There’s two different ways to get better at something. You can observe what the masters do and try to emulate them, or you can observe the unsuccessful people and do the opposite of what they do. This list would fall under the latter category:
Malcolm Gladwell proposed that it takes 10,000 hours of practice to become an expert at something, so you should probably go ahead and just put in zero hours just to be safe. After all, golf is supposed to be fun, and practice is simply not fun. Save your time and your money and just figure things out on the course. I’m sure that will work just fine.
Remember that time that you hit your 7-iron 200 yards? Ignore the fact that it was downhill, with the wind, and took 3 hops down the cart path; that’s definitely how far you’ll hit that club every time now. Bryson ain’t got nothing on you. Let it rip.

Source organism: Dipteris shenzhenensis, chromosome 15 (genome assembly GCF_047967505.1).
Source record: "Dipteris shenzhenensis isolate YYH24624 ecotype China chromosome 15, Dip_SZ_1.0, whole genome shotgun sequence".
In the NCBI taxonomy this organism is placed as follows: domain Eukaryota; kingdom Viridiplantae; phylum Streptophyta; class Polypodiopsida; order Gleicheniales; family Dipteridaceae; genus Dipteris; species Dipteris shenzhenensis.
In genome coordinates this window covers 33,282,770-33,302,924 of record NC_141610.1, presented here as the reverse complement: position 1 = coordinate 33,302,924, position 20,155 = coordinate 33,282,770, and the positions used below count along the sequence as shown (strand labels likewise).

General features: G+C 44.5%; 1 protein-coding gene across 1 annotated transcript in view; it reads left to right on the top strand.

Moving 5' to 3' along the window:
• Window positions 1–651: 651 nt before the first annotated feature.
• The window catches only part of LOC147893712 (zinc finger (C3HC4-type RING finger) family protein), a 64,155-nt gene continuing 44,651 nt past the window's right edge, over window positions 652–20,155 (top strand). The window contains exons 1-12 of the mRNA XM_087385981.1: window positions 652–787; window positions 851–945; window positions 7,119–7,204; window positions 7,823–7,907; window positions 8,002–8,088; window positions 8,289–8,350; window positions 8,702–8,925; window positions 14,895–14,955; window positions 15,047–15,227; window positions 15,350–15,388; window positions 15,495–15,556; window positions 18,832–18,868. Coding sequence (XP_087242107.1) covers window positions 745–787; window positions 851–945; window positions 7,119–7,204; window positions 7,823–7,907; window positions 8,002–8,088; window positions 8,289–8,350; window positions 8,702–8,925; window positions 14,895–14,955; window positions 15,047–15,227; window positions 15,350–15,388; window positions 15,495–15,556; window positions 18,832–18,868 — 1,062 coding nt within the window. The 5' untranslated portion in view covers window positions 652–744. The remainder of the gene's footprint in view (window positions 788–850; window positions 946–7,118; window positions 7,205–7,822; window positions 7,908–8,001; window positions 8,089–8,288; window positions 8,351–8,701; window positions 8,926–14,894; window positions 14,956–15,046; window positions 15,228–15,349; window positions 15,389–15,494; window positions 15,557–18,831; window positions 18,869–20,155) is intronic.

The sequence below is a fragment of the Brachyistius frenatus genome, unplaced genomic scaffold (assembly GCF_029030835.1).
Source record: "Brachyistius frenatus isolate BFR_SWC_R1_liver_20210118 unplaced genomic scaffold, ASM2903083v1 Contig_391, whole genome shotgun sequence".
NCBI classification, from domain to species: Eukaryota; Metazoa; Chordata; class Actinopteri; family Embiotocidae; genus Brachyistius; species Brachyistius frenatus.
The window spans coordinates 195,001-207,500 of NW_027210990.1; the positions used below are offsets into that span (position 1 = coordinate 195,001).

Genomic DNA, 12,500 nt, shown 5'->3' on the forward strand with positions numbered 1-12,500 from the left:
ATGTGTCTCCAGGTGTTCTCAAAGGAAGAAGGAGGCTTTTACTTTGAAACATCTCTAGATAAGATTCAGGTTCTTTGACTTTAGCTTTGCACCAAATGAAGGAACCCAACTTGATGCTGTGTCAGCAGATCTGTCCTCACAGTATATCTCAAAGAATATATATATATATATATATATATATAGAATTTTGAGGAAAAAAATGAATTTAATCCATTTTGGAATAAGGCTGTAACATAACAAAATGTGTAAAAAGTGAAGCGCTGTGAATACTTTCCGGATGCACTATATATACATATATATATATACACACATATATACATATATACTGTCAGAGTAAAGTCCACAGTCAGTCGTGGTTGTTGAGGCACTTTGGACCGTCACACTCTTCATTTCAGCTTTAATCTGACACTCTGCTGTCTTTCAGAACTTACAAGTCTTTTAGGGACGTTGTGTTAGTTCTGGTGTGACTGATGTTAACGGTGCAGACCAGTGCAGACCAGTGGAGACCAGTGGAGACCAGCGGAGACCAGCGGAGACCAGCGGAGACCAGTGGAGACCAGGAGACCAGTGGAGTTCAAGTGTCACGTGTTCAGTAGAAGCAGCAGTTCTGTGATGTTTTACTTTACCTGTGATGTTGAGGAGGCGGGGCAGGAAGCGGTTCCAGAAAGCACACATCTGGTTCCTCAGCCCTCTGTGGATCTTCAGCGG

We just established how far you can crush your 7-iron, so surely you should be playing from the tips. You use the same clubs that the pros use, so the distance shouldn’t be any problem. Ignore what those silly course and slope ratings are recommending based on your previous scores. Today is a new day and you’re feeling good. Leave those forward tees for the cowards.
Split those 12 trees in front of you. Go for that 250 yard carry over the water off the tee. Aim right at that pin tucked behind the bunker. You don’t go low by playing it safe.
Your driver is the most expensive club in your bag, so what good is it if it stays in the bag? If you’re not hitting driver off every tee, you might as well pack it up and head home. Nobody remembers that time that they laid up and made a nice clean par. Watch your buddies look on with envy as you drive past where their drives ended up all the way up to where your ball crossed into the woods.
What’s the easiest way to make sure you don’t improve? Simply don’t track your progress! Fairways hit? Greens in regulation? Score history? Leave the stats to the nerds.
Don’t let others impede your path to failure. You don’t want to accidently pick up a tip from a friend, or even inadvertently improve your game because you’re getting invited out to play so often. The path to (un)success is a lonely one.